Fix the Court analyzes records it obtained from the U.S. Marshals Service documenting the security provided for the justices when they travel, suggesting that “the justices may not have adequate coverage at a time when threats against public figures are on the rise and when, for several of them, frequent health monitoring is paramount.” At, Tony Mauro reports that the documents “appear to show confusion and a lack of coordination after the death of U.S. Supreme Court Justice Antonin Scalia in West Texas in February 2016.”


  • Subscript offers a graphic explainer on political gerrymandering, a practice challenged in two high-profile Supreme Court cases this term, Gill v. Whitford and Benisek v. Lamone.
  • At the Cato Institute’s Cato at Liberty blog, Ilya Shapiro and Reilly Stephens urge the court to grant the cert petition in Ellison v. United States, a securities-fraud case that they argue “represents yet another example of the overcriminalization that has run rampant throughout our legal system.”

  • In a second post at Cato at Liberty, Shapiro and Stephens argue for a cert grant in Contest Promotions v. San Francisco, in which the court should “treat commercial speech as on par with all other forms of expression” and “clarify the boundaries of what does and doesn’t pass muster as a content-based restriction.”
  • At Empirical SCOTUS, Adam Feldman uses a legal-writing software tool to measure the quality of the writing in “certiorari and cert stage opposition briefs for granted cases during the 2017/2018 term.”
  • On another linguistic note, at The National Law Journal (subscription or registration required), Marcia Coyle reports on a new study of the language of the court’s decisions in OT 2014 and 2015, which concludes” that “the justices usually achieve unanimity on most matters of writing,” [b]ut on three points of style in particular — the use of conjunctions, possessives, and fragments — the justices divide in following traditional or more modern rules.”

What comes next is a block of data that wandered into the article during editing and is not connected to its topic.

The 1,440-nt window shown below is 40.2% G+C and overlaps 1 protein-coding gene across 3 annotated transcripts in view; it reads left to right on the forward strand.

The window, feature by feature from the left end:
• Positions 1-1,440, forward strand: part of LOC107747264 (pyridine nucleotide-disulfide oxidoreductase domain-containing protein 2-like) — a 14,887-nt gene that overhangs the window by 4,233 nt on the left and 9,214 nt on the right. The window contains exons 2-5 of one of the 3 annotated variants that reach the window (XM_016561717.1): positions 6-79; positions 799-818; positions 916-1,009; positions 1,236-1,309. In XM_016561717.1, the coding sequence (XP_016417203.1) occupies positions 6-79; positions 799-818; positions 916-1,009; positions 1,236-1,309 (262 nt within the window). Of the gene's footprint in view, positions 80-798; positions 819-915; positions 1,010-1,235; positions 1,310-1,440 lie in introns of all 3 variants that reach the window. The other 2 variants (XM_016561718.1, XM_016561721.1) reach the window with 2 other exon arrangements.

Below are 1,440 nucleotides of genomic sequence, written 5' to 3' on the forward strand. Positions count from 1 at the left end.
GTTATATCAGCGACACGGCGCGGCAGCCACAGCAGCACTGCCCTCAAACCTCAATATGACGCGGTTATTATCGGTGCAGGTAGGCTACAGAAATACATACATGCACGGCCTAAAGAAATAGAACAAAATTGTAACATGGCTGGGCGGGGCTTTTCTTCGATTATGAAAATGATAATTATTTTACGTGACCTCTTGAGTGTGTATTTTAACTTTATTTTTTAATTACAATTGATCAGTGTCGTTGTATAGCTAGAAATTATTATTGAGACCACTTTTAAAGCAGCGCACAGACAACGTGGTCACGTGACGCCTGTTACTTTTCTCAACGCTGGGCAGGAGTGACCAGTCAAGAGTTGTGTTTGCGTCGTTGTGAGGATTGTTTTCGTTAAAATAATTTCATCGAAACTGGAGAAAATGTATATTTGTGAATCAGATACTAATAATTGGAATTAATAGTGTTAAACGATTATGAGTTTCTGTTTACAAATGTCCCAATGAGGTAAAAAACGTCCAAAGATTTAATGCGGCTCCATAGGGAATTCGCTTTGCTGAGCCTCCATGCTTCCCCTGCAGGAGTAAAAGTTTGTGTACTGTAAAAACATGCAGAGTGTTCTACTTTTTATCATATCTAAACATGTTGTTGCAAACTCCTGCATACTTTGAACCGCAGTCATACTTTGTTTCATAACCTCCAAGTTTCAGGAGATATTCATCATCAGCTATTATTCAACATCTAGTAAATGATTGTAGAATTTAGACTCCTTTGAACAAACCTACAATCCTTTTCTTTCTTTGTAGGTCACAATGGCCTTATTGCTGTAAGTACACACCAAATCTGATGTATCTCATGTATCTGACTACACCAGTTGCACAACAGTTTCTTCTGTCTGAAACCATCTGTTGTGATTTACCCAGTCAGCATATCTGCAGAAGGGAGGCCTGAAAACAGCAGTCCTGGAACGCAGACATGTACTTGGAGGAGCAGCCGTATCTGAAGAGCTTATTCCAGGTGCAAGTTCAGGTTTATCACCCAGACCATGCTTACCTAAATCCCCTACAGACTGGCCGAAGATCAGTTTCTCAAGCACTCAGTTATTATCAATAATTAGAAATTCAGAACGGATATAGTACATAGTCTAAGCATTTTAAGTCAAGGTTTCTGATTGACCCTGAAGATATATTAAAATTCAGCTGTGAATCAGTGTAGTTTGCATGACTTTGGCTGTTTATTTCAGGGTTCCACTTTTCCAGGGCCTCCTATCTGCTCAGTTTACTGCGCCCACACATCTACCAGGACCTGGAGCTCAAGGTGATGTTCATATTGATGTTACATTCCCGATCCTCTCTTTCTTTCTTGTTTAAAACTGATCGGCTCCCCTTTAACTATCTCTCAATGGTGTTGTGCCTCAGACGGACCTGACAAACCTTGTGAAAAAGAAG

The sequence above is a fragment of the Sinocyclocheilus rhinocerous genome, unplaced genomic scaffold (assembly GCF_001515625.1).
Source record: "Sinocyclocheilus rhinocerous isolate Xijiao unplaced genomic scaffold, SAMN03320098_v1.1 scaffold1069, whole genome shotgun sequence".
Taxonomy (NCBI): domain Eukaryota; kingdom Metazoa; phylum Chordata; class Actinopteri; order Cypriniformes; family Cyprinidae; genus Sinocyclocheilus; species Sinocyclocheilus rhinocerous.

• The Election Law Blog offers video of a discussion by Richard Hasen and Joan Biskupic about the legacy of Justice Antonin Scalia.
  • In an essay at SSRN, Bryan Lammon discusses Hall v. Hall, which asks “when parties in consolidated actions can appeal,” arguing that “although it’s too late for Hall itself, the issue in Hall is an ideal one for rulemaking.”
  • At Slate, Dahlia Lithwick maintains that Justice Anthony “Kennedy’s thinking [about the possibility of retirement]—over and above the thorny questions of his own doctrinal legacy, his responsibility in the Trump era, and his longstanding dedication to the rule of law—must be immensely confounded by one other thing: He is the most important man in the only functioning branch of government left in America.”

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Recommended Citation: Edith Roberts, Thursday round-up, SCOTUSblog (Mar. 15, 2018, 7:34 AM),